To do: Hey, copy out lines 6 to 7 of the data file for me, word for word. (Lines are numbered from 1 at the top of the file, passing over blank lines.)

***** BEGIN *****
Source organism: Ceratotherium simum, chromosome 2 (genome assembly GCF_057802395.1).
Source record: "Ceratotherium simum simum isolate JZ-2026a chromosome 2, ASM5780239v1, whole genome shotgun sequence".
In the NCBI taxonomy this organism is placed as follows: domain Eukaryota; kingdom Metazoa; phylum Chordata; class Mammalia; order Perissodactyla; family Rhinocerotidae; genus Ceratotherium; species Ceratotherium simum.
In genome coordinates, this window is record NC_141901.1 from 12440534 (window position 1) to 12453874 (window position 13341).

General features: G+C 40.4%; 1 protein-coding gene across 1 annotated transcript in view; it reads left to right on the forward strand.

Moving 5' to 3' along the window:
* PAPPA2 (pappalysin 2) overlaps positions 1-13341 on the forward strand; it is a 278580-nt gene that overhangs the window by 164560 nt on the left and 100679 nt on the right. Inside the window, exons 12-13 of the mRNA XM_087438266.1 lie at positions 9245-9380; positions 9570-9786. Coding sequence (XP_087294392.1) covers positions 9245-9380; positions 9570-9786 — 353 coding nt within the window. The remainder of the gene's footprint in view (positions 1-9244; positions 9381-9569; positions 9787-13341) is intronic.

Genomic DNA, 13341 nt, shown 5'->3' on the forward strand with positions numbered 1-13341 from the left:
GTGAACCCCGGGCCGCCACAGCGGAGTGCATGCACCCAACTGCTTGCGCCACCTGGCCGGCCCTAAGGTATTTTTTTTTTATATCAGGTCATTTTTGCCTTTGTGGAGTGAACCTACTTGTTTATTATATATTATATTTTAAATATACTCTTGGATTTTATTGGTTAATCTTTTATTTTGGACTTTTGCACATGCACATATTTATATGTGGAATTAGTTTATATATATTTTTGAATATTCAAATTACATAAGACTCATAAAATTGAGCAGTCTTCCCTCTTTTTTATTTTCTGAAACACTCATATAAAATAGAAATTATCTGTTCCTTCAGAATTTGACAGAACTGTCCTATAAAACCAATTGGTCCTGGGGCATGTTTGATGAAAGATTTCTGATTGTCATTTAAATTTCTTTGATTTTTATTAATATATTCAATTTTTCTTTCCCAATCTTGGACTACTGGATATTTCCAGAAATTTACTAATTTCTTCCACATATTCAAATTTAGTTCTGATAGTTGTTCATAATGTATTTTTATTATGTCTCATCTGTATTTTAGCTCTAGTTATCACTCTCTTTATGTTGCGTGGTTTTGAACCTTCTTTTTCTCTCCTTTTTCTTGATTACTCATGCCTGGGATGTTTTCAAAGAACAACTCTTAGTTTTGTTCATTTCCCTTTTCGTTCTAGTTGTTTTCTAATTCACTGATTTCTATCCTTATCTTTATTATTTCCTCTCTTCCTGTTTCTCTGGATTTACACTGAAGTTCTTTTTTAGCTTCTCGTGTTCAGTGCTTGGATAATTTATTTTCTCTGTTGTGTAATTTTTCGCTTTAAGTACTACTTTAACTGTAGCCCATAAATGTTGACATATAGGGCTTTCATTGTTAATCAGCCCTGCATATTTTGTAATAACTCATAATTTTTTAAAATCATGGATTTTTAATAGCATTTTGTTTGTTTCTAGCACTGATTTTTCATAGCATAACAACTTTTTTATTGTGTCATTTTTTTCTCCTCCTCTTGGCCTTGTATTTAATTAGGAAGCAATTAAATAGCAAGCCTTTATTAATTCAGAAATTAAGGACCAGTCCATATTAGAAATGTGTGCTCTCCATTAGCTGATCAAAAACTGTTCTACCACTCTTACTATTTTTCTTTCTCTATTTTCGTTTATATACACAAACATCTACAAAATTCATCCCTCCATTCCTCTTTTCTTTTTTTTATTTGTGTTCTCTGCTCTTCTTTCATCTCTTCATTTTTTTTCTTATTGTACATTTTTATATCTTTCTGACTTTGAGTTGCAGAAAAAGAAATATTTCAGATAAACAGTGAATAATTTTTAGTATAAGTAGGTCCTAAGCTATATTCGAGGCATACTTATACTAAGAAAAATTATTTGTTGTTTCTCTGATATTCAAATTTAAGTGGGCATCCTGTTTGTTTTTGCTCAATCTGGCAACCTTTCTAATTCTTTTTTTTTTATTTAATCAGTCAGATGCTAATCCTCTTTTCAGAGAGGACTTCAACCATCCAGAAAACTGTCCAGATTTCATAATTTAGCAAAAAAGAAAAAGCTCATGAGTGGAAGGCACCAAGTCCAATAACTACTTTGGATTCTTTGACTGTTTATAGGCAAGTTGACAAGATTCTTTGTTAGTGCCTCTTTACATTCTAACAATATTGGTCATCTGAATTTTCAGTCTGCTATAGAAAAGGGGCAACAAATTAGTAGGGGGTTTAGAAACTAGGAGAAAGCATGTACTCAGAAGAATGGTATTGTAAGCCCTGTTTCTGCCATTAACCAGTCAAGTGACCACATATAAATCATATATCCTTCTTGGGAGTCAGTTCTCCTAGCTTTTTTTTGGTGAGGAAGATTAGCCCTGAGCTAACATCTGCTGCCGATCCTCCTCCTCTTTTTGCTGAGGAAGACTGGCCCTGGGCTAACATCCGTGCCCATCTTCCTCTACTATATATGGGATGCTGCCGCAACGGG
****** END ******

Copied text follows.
Moving 5' to 3' along the window:
* PAPPA2 (pappalysin 2) overlaps positions 1-13341 on the forward strand; it is a 278580-nt gene that overhangs the window by 164560 nt on the left and 100679 nt on the right. Inside the window, exons 12-13 of the mRNA XM_087438266.1 lie at positions 9245-9380; positions 9570-9786. Coding sequence (XP_087294392.1) covers positions 9245-9380; positions 9570-9786 — 353 coding nt within the window. The remainder of the gene's footprint in view (positions 1-9244; positions 9381-9569; positions 9787-13341) is intronic.